Marisa had me drive her to her mother’s apartment so she could steal money; behavior I never endorsed outright, but I’d be lying if I said I wasn’t complacent; an accomplice, if we were to be arrested, which we wouldn’t be, her mother was a dingbat. She’d keep loose cash in the drawer next to her bed, and every few weeks Marisa would dip into it like a broken ATM. Hundreds of dollars missing; thousands over time. Her mother had alimony coming in from Marisa’s lawyer father- when shit hits the fan, everyone becomes a thief.

She’d take enough to get a half-ounce from our dealer and have some left over to pick up dinner. Sitting next to a Family Dollar listening to “Waiting for the Man.” He’d text that he was “just pulling in to the parking lot” and show up an hour later- he knew you weren’t going anywhere. 

Brought a bagel sandwich and bag of chips back with me- the indie label, kettle-cooked kind that you pay a dollar more for and is more heavily saturated in a higher quality oil- safflower, which is less likely to cause heart disease; something I can only appreciate in retrospect.

We’d get high and watch the Casey Anthony trial.

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Zenith (the low hum of a blank screen)

“Run and tell all of the angels, this could take all night…”

Nancy had done her part by having a kid. Something anyone could point to as making her accomplished enough– anything on top of that is a victory lap. No one would fault her for keeping things quiet- drinks on the weekends, maybe a date, vacation time over the summer. This is how she eased into her forties, and there was nothing terribly wrong with it- even if her only wish were to politely color within the lines and walk away with a terrifically neat and tidy picture of a life well lived.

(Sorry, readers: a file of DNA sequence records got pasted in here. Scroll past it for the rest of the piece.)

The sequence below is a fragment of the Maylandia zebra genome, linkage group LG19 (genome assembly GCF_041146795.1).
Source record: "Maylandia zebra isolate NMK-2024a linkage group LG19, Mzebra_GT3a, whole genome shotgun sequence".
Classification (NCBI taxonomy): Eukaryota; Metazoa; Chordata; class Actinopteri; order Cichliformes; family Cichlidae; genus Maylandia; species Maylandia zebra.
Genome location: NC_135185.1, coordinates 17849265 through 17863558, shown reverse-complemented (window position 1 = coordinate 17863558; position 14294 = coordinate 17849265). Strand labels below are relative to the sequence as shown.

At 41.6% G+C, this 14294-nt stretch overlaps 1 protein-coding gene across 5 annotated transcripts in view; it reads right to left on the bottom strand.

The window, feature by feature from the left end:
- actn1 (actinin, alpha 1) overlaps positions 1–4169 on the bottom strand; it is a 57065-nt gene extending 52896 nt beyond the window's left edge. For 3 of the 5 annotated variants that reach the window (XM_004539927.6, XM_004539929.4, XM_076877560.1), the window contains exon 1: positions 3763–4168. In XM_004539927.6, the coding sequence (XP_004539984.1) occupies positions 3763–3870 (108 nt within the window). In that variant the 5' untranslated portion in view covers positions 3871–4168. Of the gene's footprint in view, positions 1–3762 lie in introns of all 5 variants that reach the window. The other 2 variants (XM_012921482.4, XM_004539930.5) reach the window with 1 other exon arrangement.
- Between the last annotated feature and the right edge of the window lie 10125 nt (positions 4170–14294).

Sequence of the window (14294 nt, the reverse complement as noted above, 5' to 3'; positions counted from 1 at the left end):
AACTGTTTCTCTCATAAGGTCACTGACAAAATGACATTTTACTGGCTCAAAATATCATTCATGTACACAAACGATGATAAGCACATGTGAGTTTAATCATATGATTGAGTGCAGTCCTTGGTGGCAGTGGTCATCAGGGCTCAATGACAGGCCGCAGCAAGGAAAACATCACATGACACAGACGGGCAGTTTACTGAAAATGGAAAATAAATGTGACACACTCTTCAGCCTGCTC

First time I had dated someone so incredibly settled– she even had a house to go along with the kid. Only a few years older than me, but it felt like decades. With my baseball cap turned slightly askew, I still think I’m a twenty-five year-old rock star with a full road ahead of me. This is the fantasy you indulge in when you’ve never chosen a path- you pretend that you still have choices, and that you could be smug about those boring types with their suburban homes and vacation clubs.

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Back to the Future

“On Marty’s right was dear old Mom, who was once very attractive and bright. Now, at forty-seven, she was overweight, drank more than was good for her and had more food on her plate than anyone else.”

I wasn’t trying to have sex with Christine, but I wasn’t opposed to it. She was in town visiting from some far off country where she had gotten a job teaching English, picked up a relationship, burnt through it, and came back to her hometown to regroup before doing it all again. She’d come back home for gift cards and praise, complementing her courageous and free spirit, to have a few parties in her honor- maybe hook up with some old flames- and leave before it all started feeling too familiar. I never left our hometown; I was neither courageous nor a free spirit.

We were the first generation to explore our late-twenties as unmarried. As it turns out, this only extends adolescence, creates expectations that life won’t likely meet, and gives you a handful of addictions to grapple with for the next decade.  If you’re lucky, you’ll have your head screwed on by forty and then spend the rest of your life playing catch-up like you’re running out of time on a level of Super Mario Bros. (1985)– the background music fast and anxious so you don’t forget.

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Steal Away the Night

“Runaway with me tonight, dream the dream and light the light.”